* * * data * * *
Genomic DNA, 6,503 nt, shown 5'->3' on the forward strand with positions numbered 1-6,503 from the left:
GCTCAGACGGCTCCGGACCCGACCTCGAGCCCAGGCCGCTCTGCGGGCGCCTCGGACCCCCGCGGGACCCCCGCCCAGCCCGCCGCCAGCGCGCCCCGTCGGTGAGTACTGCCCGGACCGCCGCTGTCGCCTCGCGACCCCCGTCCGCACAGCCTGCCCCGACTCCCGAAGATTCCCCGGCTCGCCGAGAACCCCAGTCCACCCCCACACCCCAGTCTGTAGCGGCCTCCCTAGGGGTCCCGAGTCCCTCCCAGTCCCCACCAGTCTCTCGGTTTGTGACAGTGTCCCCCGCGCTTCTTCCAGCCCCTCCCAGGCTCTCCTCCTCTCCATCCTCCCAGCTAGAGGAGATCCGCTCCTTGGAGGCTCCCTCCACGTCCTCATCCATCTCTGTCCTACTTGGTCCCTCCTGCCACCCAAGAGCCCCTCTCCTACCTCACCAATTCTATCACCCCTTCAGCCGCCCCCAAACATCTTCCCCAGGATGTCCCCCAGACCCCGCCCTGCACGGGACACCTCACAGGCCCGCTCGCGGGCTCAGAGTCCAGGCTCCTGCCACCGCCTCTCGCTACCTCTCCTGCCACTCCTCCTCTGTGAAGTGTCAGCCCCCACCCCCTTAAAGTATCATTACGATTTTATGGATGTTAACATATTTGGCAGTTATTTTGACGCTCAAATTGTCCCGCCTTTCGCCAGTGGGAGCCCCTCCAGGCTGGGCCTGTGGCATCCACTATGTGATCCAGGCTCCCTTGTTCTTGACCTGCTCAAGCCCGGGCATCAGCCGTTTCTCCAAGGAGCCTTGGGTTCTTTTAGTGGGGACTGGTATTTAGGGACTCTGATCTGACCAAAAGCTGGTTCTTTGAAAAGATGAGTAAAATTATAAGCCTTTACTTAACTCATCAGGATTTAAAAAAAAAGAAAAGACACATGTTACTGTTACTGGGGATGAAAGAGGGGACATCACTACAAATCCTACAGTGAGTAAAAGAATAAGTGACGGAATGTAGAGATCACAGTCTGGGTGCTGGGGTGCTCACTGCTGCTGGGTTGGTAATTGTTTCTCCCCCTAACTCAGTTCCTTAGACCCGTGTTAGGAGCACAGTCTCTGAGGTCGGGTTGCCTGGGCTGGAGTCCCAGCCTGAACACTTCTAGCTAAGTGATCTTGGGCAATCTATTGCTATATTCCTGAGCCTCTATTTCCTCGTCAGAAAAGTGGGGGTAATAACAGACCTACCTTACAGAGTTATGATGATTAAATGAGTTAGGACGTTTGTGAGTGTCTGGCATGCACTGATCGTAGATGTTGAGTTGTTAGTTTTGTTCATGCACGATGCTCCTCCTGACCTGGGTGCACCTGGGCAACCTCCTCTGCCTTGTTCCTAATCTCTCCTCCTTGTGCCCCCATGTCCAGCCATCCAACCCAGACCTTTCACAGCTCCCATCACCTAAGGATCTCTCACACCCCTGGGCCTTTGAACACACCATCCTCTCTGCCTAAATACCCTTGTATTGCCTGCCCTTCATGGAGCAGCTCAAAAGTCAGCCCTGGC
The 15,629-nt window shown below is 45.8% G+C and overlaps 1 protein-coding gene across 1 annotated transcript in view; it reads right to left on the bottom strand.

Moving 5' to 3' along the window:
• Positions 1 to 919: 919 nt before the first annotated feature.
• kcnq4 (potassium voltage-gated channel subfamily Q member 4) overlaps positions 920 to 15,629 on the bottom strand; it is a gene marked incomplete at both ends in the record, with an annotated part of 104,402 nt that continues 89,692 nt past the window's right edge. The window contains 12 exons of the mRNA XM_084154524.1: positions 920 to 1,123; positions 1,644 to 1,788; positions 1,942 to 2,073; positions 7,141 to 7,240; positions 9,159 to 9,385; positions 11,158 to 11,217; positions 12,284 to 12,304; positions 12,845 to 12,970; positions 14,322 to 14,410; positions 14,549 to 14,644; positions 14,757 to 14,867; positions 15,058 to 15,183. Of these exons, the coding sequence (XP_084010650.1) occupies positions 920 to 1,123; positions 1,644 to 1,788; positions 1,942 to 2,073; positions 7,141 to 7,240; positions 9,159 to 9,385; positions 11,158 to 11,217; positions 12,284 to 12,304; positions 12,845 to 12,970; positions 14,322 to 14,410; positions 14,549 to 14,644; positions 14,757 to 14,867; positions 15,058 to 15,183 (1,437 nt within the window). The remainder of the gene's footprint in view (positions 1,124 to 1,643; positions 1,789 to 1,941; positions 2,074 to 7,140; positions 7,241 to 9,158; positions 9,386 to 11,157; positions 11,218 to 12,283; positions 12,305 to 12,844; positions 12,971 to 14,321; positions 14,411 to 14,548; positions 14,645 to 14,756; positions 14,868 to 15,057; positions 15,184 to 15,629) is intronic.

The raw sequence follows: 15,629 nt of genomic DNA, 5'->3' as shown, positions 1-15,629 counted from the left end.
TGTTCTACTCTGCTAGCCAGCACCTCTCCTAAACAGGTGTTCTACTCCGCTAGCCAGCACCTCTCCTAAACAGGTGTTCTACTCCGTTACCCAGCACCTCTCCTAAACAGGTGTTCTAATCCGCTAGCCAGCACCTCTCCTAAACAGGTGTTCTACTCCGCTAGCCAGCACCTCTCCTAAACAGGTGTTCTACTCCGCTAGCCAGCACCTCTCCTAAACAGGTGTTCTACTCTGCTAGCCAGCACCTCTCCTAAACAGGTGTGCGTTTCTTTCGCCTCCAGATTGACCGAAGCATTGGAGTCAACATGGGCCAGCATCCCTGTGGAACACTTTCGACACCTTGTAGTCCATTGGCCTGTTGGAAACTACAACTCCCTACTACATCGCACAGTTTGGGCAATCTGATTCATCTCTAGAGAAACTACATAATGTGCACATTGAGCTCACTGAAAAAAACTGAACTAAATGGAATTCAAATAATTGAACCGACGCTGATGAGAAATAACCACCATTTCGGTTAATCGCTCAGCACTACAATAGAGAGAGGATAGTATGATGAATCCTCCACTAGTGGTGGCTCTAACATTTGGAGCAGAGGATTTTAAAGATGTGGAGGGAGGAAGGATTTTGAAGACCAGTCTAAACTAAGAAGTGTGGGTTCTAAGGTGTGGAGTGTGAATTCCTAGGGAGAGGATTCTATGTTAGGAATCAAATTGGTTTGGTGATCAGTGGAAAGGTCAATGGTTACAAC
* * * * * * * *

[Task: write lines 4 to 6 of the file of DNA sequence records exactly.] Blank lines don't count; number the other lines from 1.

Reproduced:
Moving 5' to 3' along the window:
• Positions 1 to 919: 919 nt before the first annotated feature.
• kcnq4 (potassium voltage-gated channel subfamily Q member 4) overlaps positions 920 to 15,629 on the bottom strand; it is a gene marked incomplete at both ends in the record, with an annotated part of 104,402 nt that continues 89,692 nt past the window's right edge. The window contains 12 exons of the mRNA XM_084154524.1: positions 920 to 1,123; positions 1,644 to 1,788; positions 1,942 to 2,073; positions 7,141 to 7,240; positions 9,159 to 9,385; positions 11,158 to 11,217; positions 12,284 to 12,304; positions 12,845 to 12,970; positions 14,322 to 14,410; positions 14,549 to 14,644; positions 14,757 to 14,867; positions 15,058 to 15,183. Of these exons, the coding sequence (XP_084010650.1) occupies positions 920 to 1,123; positions 1,644 to 1,788; positions 1,942 to 2,073; positions 7,141 to 7,240; positions 9,159 to 9,385; positions 11,158 to 11,217; positions 12,284 to 12,304; positions 12,845 to 12,970; positions 14,322 to 14,410; positions 14,549 to 14,644; positions 14,757 to 14,867; positions 15,058 to 15,183 (1,437 nt within the window). The remainder of the gene's footprint in view (positions 1,124 to 1,643; positions 1,789 to 1,941; positions 2,074 to 7,140; positions 7,241 to 9,158; positions 9,386 to 11,157; positions 11,218 to 12,283; positions 12,305 to 12,844; positions 12,971 to 14,321; positions 14,411 to 14,548; positions 14,645 to 14,756; positions 14,868 to 15,057; positions 15,184 to 15,629) is intronic.